Booker T. Washington (1856-1915) was the President of Tuskegee University from 1881 until his death at the relatively young age of 59. Unlike later generations of black race grifters, Washington realised the best way to empower blacks was to educate them. In 1896, he hired George Washington Carver to teach agriculture at the Institute. Washington worked with white philanthropists and politicians to advance his agenda. In 1901, he became the first Negro to be invited to dine with the President at the White House.

Madam CJ Walker (1867-1919) is the only woman on this list, and a truly exceptional one. She was born Sarah Breedlove, the daughter of two former slaves. Orphaned at the age of seven and a widowed mother by the age of twenty, things could hardly have got worse when her hair started falling out. Strangely, this was the making of her; it inspired her to develop a line of cosmetics that turned her into a self-made millionairess.

Remembering where she came from, she used her wealth to promote the financial empowerment of black women, rather than whine about how oppressed she was. Although she left an inspiring legacy which lives on, one can only wonder what she might have achieved had she not died at only fifty-one.

Marcus Garvey (1887-1940) began his political activism in 1914 with the launch of the Universal Negro Improvement Association. Although he never visited Africa, Garvey believed blacks should move back there. This had been a popular idea from the early days of the anti-slavery movement, indeed, Thomas Jefferson advocated this. Like Booker T. Washington and all great black thinkers since, Garvey believed education and financial empowerment were more important than platitudes about equality and ludicrous affirmative action laws.

Because of this, Garvey was prepared to work with white supremacists, including the Ku Klux Klan when he moved to the United States. Although today the Klan is regarded rightly as a comic book outfit, at one time it enjoyed enormous support from ordinary whites. In 1923, Garvey was convicted of mail fraud in connection with his shipping project Black Star Line. Whatever the merits of that conviction, it is curious that so many right wing “agitators” are accused of financial crimes or sexual ones while those on the left get a free pass. Whatever, Garvey’s sentence was commuted and he was deported back to Jamaica where he retained massive support. In 1935, he moved to London, which he had visited as a young man. He died there in 1940.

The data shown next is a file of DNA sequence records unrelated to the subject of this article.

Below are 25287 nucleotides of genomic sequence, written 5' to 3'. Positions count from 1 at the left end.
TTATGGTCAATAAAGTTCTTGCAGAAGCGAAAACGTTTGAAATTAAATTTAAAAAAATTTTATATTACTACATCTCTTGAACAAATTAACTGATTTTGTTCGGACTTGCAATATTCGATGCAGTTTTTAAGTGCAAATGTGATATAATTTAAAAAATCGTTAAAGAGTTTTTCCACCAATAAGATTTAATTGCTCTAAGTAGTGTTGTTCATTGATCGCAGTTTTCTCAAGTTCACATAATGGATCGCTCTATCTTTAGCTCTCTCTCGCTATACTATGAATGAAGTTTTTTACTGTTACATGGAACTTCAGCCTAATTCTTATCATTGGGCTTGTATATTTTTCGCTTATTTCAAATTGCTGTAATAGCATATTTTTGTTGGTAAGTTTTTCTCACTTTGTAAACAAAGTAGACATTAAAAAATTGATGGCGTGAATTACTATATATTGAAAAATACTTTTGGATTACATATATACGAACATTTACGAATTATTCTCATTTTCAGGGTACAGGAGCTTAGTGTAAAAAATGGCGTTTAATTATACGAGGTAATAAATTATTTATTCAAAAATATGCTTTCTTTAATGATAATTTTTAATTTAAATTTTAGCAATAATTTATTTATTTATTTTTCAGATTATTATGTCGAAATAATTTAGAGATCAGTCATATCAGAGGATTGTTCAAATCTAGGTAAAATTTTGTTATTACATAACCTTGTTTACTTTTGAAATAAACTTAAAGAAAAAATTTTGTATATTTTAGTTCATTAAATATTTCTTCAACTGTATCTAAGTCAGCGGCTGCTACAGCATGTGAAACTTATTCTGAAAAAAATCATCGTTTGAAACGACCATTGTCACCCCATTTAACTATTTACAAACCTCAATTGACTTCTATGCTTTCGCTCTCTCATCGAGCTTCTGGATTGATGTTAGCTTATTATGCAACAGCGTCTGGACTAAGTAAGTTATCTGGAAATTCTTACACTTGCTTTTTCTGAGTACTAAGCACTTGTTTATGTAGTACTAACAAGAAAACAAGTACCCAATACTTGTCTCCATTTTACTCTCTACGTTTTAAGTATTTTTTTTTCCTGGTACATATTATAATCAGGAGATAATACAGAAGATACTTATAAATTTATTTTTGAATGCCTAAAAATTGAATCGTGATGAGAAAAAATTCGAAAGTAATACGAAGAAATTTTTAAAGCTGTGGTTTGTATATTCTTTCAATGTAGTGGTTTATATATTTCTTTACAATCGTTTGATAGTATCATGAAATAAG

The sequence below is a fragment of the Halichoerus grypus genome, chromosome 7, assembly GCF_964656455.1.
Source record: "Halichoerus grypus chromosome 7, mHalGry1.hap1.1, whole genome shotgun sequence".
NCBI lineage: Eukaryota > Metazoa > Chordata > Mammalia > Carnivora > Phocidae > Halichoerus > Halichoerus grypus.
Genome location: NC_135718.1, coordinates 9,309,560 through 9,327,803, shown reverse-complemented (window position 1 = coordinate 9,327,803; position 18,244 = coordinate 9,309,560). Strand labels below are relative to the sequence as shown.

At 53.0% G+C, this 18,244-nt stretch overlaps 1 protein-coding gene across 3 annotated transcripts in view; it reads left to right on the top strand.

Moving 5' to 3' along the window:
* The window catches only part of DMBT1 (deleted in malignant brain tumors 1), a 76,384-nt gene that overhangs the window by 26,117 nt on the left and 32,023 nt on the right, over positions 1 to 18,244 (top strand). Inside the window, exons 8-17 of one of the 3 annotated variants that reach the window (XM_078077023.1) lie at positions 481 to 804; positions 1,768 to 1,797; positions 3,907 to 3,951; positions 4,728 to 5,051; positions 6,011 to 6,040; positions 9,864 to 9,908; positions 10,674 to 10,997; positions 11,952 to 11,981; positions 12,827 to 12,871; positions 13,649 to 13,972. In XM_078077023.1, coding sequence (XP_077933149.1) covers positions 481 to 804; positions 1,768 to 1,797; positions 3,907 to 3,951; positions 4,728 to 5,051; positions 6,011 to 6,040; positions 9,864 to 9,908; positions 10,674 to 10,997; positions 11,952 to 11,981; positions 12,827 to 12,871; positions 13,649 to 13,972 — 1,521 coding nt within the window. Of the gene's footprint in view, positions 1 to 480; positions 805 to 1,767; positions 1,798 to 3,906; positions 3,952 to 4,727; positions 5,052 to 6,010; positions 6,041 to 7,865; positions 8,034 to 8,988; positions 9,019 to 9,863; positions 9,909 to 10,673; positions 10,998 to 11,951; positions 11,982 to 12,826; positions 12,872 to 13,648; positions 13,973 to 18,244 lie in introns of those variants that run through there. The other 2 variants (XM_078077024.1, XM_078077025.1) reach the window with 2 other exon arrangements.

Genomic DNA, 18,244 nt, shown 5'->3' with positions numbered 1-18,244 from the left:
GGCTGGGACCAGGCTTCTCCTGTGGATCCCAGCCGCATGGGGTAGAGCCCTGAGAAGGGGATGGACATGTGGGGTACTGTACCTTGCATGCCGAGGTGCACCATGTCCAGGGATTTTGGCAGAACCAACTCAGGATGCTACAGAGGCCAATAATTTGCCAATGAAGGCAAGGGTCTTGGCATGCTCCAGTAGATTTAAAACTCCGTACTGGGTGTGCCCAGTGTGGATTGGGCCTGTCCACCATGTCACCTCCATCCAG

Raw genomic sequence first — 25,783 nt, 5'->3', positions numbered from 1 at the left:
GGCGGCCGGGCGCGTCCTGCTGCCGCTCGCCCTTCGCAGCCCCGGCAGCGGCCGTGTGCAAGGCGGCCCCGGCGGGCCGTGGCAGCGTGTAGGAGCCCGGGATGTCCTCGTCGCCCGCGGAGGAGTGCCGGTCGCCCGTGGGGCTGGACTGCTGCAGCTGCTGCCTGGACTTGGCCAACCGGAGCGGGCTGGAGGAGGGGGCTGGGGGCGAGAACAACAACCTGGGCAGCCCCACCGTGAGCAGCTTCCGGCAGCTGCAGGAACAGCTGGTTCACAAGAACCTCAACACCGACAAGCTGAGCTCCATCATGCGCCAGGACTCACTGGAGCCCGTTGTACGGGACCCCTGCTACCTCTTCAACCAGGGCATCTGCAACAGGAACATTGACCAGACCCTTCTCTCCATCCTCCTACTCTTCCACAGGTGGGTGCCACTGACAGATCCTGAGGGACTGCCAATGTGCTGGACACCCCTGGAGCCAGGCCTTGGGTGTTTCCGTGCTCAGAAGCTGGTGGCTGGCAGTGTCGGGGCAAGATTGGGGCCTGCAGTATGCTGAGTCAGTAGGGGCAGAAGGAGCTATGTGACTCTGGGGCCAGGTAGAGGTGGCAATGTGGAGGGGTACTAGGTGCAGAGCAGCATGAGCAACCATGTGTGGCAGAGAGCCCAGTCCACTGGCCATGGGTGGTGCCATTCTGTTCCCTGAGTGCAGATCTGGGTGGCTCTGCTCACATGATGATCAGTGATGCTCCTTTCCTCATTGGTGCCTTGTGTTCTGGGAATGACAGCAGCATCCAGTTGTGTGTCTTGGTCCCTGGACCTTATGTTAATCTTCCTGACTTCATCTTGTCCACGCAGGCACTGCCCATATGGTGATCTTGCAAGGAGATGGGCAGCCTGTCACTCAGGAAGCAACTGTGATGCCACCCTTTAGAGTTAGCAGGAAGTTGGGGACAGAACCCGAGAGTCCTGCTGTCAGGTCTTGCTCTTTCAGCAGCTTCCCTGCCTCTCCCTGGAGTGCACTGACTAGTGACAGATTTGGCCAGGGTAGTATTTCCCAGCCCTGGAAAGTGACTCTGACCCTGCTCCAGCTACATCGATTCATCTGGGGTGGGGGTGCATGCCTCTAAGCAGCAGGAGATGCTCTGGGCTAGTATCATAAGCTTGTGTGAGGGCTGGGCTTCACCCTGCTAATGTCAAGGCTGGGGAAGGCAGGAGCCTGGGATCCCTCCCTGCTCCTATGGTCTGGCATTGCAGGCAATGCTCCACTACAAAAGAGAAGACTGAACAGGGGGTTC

In spite of his apparent lack of political success, Garvey has been a vastly influential figure, including on the Nation Of  Islam. He was a man ahead of his time, or perhaps a man who saw how things had been in the past and should be in the future.

To Part 2.

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The statements, views and opinions expressed in this column are solely those of the author and do not necessarily represent those of this site. This site does not give financial, investment or medical advice.

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penrose
penrose
October 11, 2021

It may be interesting to exhibit the achievements of a few Blacks imbedded in a White Culture. but if you want to know about black achievements as a whole you have to look at what Blacks do as an isolated racial group. For example, in Haiti or parts of Africa.

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An Honest Black History Month (2)